And our total expenses for April were…
Here is the breakdown of categories…
*Gear is anything we think we need but probably don’t. These are the things that make our life more fun, interesting, keep us entertained and informed. Our NY Times subscription goes here. As well as expenses for hobbies, computer devices, books, kayaks, bikes, etc. These are the things that make us not quite minimalist.
I’m pretty happy with our total this month considering how much we spent on gas driving from one doctor appointment to the next in Florida and then on our big drive to South Carolina. We had a camping expense for our very much needed distraction returning to the Everglades. Our food total was down a bit – perhaps because of the dietary changes we are making. I am trying to drastically reduce my cheese intake and up our vegetable intake. Greg has gone cold turkey on the salty snacks that used to fill up his evenings. To keep his snack hands busy he has decided to take up knitting (a portion of the gear expense this month). We picked up burritos a few times coming home from doctors’ appointments and we ate out once with friends in South Carolina. And, of course, there were some doctor’s expenses.
A few stats you might be interested in
Camping totals (all camping is free unless otherwise indicated):
15 – nights in a Friend’s driveway
1 – night on a Friend’s boat
4 – nights at National Park Campgrounds (paid)
10 – nights inside a house
Number of miles driven: 2179 (this makes our April gas cost about 18¢ per mile).
To see all of our expense reports, click here.
If you are interested in reading other expense reports from nomads who really know how to live cheaply while still having a good time, check out the blog from our friends Mark, Liesbet, and Maya at Roaming About.
*All pics are click to enlarge.
13 thoughts on “April 2021 Cost of Being a Nomad”
Dear Duwan and Greg,
Hope your tests weren’t too awful and that you both have a free pass to keep on living’ the dream.
❤️❤️❤️ Meredith and Ed
Thanks Meredith! Hope all is good with you and Ed. Everything is good with the test so far. Just waiting to get everything wrapped up so we can leave Florida, head north, and continue living that dream.
I hope you can concentrate on other pleasing matters other than health woes. I think it comes with the territory as, in some ways, we are all like cars with a mileage limit before the parts start failing. Good luck trying to keep the rig running.
Thanks. Our brief escape from Florida helped take our minds off all the medical stuff. Yes, we are trying to keep ourselves running. Hopefully with some care we can get a little more mileage out of these bodies.
I feel for you with the doctor’s appointments. We have had more than our share and since Pat has had heart and vascular issues, be glad to lend an ear or share stories. BTW, you guys need to be around for Albino Skunkfest – I can put you both to work selling cd’s and set you up for tickets and camping. PM me if around! Miss you guys and hang in there…..the doctors really can save and improve lives….just be sure to share all the info you can and don’t hesitate to give your gut feelings about things! Prayers!!!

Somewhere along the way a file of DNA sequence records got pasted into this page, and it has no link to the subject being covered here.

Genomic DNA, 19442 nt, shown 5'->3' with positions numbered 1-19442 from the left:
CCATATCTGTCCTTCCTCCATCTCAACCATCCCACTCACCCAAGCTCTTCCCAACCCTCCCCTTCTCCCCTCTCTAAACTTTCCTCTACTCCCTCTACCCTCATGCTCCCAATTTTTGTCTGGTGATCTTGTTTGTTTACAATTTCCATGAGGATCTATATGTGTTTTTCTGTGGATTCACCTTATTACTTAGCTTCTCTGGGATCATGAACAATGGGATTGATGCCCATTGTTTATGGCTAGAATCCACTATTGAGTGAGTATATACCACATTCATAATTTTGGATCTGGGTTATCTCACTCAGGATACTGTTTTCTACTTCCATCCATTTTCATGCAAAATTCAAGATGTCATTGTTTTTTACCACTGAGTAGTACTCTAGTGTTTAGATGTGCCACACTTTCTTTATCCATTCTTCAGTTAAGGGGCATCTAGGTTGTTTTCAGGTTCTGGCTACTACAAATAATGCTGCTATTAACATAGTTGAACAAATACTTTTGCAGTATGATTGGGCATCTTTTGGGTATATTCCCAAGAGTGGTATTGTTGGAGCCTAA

We’d love to be at Skunk Fest Debbie but i checked the dates and I think it is doubtful we will be able to get there by then. Thanks for the offer of setting us up with volunteering and tickets. Perhaps we will be able to make it another time. Would love to see you guys again!
You and Pat have been through so much. I’m so glad Pat had the opportunity to get the care he needed. Thanks for the advice. I may take you up on the lend an ear thing – we will see.
Always fascinating, thank you!
Best wishes for _good_ health and uneventful tests.
Thanks Tracy. Tests have gone well just waiting for hopefully boring results.
This was a great expense month for you both! Especially since you had extra costs with fuel, doctors, and camping. You definitely beat us – by hundreds of dollars this time – for April. We spent $1,000 on just crossing the country alone! My blog will be late again, as I need to catch up on other news first, before I get into that road trip by rental car.
I’m glad the tests are going fine. And hurray for a change of diet. Less cheese and more fresh veggies!! I’m sure it will make a difference. Periods of doctors’ visits are never fun. We go through this every time we visit the East Coast (and previously Belgium). On good years, it’s all done and over with within a week or two. Other years, it’s been multiple weeks – or months. Getting old (or having bad genes) sucks. Happy trip north!
Yes, I’m pretty pleased with the month. We have crossed the country a few times at a rapid pace and it has always been expensive – but I know you had extra expenses on your trip.
The diet change had been going well. We have been weening off the cheese and I had my refrigerator almost all cleared out of it until yesterday when a sailing friend gave us everything leftover in his fridge before he started his drive back home to Montana. Now we have another big bag of cheese!
Hopefully, the doctors’ visits will be over tomorrow and we will be off. One of the worst parts of it was having no idea from day to day how much longer we would need to be in Florida. Next time I guess we will just plan for a couple of months and be happy if it takes less.
Good idea about then”planning for the worst.” As you know we are in the same situation… no idea when being here ends. 🙁
Interesting post. Medical care is a mess these days!
Thanks, Linda. Yes, medical care is a mess. Hopefully, we will be out of its tangled web soon. It is a good incentive to stay healthy.